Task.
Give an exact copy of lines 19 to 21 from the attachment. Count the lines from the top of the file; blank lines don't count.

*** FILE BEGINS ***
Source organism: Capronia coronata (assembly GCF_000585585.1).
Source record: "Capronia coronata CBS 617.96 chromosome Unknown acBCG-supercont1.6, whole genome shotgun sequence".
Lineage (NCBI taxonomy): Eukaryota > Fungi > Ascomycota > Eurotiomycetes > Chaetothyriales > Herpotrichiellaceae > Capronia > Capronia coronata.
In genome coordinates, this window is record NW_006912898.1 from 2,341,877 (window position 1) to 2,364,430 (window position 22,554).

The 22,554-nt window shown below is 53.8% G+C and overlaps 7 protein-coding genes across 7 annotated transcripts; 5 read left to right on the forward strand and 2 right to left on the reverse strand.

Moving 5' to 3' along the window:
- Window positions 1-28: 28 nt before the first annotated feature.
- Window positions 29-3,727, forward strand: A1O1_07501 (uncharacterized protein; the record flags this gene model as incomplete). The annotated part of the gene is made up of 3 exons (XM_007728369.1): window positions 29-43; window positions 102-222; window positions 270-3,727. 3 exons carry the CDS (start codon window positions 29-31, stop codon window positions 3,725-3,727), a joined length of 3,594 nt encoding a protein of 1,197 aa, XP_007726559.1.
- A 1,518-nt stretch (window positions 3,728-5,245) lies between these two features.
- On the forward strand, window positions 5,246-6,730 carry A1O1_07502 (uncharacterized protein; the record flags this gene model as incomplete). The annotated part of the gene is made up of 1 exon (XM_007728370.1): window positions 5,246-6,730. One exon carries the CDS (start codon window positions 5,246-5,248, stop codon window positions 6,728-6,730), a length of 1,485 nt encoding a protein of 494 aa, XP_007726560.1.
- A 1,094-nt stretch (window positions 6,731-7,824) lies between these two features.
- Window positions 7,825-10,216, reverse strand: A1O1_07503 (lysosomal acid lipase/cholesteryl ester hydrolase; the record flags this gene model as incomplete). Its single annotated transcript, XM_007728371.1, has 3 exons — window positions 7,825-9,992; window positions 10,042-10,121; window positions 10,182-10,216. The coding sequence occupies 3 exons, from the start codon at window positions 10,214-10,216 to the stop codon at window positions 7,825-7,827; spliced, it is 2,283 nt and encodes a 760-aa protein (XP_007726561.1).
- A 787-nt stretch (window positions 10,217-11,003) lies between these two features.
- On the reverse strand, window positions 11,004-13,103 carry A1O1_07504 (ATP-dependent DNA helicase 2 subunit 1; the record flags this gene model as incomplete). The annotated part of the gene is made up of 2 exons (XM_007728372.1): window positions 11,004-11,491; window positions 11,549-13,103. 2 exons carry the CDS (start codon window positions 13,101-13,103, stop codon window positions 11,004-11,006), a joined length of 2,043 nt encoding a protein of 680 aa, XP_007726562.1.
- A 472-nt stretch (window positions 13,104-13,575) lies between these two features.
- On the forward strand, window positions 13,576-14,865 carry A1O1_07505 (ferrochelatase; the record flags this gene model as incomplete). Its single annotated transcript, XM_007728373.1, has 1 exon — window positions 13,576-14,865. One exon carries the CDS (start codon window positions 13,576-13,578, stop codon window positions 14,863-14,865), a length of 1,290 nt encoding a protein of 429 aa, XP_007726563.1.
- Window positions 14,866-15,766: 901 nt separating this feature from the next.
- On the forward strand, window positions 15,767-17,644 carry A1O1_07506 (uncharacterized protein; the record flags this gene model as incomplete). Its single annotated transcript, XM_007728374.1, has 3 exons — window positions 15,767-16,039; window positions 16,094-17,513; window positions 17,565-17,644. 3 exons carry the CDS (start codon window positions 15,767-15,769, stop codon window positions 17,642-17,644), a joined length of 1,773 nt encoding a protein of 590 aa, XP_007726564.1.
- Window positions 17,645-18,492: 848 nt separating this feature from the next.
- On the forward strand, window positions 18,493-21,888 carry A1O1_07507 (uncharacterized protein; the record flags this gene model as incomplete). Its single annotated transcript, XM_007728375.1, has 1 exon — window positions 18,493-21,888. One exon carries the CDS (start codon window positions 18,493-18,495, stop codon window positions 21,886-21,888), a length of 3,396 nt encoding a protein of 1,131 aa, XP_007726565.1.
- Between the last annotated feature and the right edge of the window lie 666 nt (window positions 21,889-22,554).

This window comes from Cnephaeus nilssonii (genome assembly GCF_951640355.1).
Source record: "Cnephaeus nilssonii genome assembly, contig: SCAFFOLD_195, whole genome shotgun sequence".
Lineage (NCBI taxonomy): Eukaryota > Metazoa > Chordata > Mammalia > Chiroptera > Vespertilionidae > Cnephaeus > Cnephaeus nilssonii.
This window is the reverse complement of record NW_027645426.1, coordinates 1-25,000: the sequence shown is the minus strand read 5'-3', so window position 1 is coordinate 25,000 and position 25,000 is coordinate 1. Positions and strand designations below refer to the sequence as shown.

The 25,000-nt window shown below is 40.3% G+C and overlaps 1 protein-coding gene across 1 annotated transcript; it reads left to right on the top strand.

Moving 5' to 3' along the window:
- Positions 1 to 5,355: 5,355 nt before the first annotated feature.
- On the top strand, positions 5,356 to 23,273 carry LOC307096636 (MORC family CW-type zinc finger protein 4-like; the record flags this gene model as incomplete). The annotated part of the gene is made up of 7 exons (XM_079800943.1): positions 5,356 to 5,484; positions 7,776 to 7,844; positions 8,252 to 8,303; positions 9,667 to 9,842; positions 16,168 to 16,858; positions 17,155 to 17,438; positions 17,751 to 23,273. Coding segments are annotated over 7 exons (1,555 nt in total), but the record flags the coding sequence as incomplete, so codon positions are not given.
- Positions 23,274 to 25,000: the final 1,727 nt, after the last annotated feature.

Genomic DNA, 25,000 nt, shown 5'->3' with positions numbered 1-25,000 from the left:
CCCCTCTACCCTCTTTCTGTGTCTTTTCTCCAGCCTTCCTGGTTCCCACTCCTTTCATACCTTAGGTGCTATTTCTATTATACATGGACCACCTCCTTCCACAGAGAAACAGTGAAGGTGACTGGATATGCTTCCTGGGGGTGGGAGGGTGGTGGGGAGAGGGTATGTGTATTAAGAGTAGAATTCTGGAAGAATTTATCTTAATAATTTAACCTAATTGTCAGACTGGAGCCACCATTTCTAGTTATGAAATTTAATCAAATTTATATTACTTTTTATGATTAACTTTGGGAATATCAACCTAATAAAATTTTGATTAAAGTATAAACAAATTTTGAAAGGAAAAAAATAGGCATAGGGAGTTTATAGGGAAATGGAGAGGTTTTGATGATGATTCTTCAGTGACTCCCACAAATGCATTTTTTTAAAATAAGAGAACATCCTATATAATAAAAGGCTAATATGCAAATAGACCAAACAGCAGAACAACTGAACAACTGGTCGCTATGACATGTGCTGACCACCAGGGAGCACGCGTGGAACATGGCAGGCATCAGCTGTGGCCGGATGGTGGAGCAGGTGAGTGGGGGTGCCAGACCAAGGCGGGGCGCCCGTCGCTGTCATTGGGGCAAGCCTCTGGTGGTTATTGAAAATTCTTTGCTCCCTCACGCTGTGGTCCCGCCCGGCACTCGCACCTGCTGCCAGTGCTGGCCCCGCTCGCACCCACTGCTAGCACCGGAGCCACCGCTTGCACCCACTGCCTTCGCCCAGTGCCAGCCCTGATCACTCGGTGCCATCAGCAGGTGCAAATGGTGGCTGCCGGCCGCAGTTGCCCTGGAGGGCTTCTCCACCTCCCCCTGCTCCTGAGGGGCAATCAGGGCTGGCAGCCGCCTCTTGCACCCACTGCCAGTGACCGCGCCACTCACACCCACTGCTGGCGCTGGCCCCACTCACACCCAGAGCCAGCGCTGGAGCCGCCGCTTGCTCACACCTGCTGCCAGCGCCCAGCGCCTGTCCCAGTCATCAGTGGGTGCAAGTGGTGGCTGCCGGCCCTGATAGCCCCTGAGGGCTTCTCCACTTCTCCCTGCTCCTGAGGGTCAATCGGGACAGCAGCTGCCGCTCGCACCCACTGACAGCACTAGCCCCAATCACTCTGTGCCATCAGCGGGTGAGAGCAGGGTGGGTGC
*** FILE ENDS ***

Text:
- Window positions 17,645-18,492: 848 nt separating this feature from the next.
- On the forward strand, window positions 18,493-21,888 carry A1O1_07507 (uncharacterized protein; the record flags this gene model as incomplete). Its single annotated transcript, XM_007728375.1, has 1 exon — window positions 18,493-21,888. One exon carries the CDS (start codon window positions 18,493-18,495, stop codon window positions 21,886-21,888), a length of 3,396 nt encoding a protein of 1,131 aa, XP_007726565.1.
- Between the last annotated feature and the right edge of the window lie 666 nt (window positions 21,889-22,554).